We may be uncomfortable with it but
Let us first look at how
Apart from the above, we have to be more like the Chinese in responding to and dealing with them - friendly and hostile alternately but generally inscrutable, at times even confusing. We should be friendly in our trade relations and cultural exchanges, be supportive of them in their opposition to the west on new environmental norms but clearly assertive, if not aggressive, in rejecting China’s territorial claims over our Arunachal Pradesh and parts of Ladakh, in decrying Pakistan’s gift of Sinkiang to China, in protesting against the Chinese questioning Jammu and Kashmir’s status as an Indian state and against their military presence in Gilgit and Baltistan, in expressing our support and admiration for the Dalai Lama as the cultural and religious head of the Tibetans, in saying that we recognise Tibet as an autonomous region of China and that since the 1950s China has been encroaching upon that autonomy by increasingly extending its direct rule over Tibet and by settling there in large numbers the Han Chinese.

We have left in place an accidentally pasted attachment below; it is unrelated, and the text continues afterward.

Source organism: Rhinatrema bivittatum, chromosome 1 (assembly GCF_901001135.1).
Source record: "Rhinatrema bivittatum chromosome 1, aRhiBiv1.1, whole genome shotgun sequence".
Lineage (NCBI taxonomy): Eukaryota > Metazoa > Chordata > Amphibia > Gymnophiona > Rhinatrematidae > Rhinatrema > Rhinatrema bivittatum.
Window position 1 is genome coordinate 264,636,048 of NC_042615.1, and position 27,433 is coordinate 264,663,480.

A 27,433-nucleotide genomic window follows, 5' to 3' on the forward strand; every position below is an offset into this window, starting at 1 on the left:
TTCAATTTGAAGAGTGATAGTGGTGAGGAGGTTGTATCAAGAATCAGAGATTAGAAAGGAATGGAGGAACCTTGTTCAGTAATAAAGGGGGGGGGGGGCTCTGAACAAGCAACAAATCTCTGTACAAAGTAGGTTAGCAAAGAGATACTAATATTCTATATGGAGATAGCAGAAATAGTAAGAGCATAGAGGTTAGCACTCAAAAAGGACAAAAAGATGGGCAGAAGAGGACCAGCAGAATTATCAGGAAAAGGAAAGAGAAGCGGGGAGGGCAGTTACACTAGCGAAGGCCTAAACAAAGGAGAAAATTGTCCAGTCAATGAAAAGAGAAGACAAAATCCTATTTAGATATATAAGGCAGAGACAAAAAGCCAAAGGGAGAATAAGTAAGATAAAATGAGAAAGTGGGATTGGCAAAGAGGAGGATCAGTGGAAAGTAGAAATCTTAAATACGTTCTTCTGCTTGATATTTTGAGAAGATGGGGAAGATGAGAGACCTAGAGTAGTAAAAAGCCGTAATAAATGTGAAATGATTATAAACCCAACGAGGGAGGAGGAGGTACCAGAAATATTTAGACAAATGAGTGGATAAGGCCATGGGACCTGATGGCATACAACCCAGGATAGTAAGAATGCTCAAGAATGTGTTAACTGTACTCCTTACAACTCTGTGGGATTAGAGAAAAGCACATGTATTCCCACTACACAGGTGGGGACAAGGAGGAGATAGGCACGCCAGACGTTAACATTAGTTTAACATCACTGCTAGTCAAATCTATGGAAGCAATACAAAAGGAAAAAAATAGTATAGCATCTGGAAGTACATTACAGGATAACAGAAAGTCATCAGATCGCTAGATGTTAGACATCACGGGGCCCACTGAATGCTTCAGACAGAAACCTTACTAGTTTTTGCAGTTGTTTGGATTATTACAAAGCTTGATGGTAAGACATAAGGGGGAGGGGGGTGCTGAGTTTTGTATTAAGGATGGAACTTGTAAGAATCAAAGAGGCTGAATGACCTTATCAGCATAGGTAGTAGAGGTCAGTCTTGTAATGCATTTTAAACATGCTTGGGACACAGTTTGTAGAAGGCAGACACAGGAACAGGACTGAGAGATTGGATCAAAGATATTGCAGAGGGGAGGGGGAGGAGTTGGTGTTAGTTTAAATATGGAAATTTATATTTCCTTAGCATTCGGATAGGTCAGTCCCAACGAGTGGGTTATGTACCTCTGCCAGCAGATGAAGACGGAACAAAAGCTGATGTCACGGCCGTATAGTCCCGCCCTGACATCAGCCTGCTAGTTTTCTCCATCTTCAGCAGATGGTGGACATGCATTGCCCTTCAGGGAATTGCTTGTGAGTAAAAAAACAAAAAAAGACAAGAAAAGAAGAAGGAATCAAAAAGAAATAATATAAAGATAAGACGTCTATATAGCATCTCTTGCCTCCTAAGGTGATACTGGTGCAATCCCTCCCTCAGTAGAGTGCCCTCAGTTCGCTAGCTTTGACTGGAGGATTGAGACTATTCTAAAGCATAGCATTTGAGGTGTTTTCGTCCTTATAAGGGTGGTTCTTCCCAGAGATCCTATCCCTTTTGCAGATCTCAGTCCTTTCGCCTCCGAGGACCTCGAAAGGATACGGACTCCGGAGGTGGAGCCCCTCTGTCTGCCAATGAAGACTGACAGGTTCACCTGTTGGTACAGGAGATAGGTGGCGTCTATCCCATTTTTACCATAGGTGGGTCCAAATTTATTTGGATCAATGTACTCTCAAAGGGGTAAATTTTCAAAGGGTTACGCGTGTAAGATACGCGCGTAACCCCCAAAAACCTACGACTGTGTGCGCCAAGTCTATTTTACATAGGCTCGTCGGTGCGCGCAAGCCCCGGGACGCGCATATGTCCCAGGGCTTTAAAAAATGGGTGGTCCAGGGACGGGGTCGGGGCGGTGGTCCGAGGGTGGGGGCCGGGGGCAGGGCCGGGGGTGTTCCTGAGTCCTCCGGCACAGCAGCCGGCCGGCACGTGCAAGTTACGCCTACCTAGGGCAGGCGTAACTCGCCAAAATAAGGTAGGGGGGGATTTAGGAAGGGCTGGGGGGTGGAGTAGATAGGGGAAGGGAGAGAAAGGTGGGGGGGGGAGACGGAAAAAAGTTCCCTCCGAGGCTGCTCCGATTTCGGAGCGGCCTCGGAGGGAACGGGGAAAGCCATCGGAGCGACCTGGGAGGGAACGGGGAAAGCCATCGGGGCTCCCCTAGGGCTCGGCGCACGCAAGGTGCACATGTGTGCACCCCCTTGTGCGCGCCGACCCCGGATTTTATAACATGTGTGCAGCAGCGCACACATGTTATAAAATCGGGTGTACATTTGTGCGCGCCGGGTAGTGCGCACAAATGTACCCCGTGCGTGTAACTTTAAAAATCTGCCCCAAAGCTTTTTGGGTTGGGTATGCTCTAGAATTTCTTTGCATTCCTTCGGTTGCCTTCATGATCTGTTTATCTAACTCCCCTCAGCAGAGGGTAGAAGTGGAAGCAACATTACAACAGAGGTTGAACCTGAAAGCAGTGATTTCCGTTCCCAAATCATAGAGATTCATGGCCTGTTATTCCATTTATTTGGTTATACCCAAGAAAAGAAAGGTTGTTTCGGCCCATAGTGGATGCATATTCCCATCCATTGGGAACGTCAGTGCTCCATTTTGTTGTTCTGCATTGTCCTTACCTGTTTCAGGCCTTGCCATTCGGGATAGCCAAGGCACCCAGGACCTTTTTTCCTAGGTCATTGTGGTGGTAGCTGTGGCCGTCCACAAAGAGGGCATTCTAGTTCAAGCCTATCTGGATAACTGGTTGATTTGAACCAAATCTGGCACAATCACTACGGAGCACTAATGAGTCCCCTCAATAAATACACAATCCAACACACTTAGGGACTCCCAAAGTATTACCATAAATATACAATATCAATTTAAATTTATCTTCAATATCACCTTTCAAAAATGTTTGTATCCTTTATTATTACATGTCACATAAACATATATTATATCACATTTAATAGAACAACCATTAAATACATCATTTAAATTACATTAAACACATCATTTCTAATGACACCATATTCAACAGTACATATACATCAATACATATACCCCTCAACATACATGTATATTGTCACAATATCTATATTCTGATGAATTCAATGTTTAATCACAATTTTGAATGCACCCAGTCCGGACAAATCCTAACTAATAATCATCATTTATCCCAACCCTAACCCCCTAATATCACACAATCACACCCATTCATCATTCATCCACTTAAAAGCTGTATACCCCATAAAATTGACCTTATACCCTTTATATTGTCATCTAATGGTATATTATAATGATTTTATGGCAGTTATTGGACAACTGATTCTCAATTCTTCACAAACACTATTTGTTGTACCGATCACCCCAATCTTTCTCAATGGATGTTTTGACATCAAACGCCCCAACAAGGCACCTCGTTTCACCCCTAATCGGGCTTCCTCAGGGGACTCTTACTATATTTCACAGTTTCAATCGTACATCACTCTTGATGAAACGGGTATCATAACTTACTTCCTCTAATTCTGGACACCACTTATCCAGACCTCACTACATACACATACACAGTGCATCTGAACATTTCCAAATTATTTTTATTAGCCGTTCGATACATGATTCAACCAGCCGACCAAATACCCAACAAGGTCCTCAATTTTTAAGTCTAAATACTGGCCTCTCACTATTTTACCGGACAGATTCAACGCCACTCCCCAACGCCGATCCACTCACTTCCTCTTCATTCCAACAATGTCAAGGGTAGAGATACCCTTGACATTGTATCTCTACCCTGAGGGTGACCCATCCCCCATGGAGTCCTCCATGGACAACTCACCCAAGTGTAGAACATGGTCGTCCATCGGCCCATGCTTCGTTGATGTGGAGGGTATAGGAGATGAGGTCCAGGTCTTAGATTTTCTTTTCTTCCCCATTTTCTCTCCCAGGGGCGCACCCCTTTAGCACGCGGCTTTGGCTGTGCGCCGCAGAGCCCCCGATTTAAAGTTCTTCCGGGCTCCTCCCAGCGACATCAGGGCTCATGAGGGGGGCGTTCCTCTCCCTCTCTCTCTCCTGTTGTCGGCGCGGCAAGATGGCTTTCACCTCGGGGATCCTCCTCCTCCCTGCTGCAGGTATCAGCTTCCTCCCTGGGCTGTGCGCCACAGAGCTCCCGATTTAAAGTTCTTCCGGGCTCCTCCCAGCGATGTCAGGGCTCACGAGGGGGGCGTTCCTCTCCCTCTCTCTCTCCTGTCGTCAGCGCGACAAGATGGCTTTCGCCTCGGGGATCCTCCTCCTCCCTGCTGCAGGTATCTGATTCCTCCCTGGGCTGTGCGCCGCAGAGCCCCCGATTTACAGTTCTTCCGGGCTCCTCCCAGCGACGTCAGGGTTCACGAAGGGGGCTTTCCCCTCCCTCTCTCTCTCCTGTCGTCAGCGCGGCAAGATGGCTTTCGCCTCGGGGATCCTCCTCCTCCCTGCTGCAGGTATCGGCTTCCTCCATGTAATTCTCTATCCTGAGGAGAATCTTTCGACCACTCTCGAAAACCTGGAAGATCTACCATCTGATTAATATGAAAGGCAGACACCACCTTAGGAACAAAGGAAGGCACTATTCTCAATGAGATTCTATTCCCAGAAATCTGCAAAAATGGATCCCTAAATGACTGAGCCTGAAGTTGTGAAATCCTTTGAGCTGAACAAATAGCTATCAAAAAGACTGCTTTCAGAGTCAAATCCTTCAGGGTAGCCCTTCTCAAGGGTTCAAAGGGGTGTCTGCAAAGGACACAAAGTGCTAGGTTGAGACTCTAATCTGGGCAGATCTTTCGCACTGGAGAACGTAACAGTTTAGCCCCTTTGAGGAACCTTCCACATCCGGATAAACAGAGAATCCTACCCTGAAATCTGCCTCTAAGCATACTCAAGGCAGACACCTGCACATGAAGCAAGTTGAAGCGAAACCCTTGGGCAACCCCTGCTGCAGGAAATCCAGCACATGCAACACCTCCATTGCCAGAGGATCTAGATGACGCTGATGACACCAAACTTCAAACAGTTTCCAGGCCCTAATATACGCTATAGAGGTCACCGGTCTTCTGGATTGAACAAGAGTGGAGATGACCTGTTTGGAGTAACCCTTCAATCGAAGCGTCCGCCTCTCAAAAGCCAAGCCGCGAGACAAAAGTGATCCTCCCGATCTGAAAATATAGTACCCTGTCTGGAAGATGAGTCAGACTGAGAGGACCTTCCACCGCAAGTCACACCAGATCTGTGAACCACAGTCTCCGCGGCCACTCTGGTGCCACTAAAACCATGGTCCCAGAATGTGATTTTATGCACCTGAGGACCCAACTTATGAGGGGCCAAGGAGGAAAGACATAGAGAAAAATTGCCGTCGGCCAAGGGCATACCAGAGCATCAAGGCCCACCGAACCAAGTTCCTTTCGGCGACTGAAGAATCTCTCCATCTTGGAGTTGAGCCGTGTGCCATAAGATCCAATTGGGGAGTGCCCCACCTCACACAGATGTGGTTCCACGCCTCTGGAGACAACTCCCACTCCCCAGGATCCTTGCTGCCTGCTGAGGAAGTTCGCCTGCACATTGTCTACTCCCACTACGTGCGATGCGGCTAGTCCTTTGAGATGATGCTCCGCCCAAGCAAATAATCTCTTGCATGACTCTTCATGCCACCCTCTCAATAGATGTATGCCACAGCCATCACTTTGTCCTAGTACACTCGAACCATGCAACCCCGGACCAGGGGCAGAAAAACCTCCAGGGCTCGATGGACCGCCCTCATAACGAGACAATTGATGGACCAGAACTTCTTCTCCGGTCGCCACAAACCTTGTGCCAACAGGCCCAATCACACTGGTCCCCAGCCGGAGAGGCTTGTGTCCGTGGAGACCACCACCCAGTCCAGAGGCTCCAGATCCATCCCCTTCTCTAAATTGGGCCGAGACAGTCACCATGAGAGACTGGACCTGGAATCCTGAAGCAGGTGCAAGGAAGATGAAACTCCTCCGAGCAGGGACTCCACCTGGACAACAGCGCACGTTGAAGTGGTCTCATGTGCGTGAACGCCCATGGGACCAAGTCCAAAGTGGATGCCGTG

In the countries whose shores are washed by the Indian Ocean and elsewhere too we must do man-to-man marking of the Chinese, we may not have huge funds to splurge around but we have English language, strength in computer software, managerial expertise, vibrant private sector and long democratic traditions to leverage.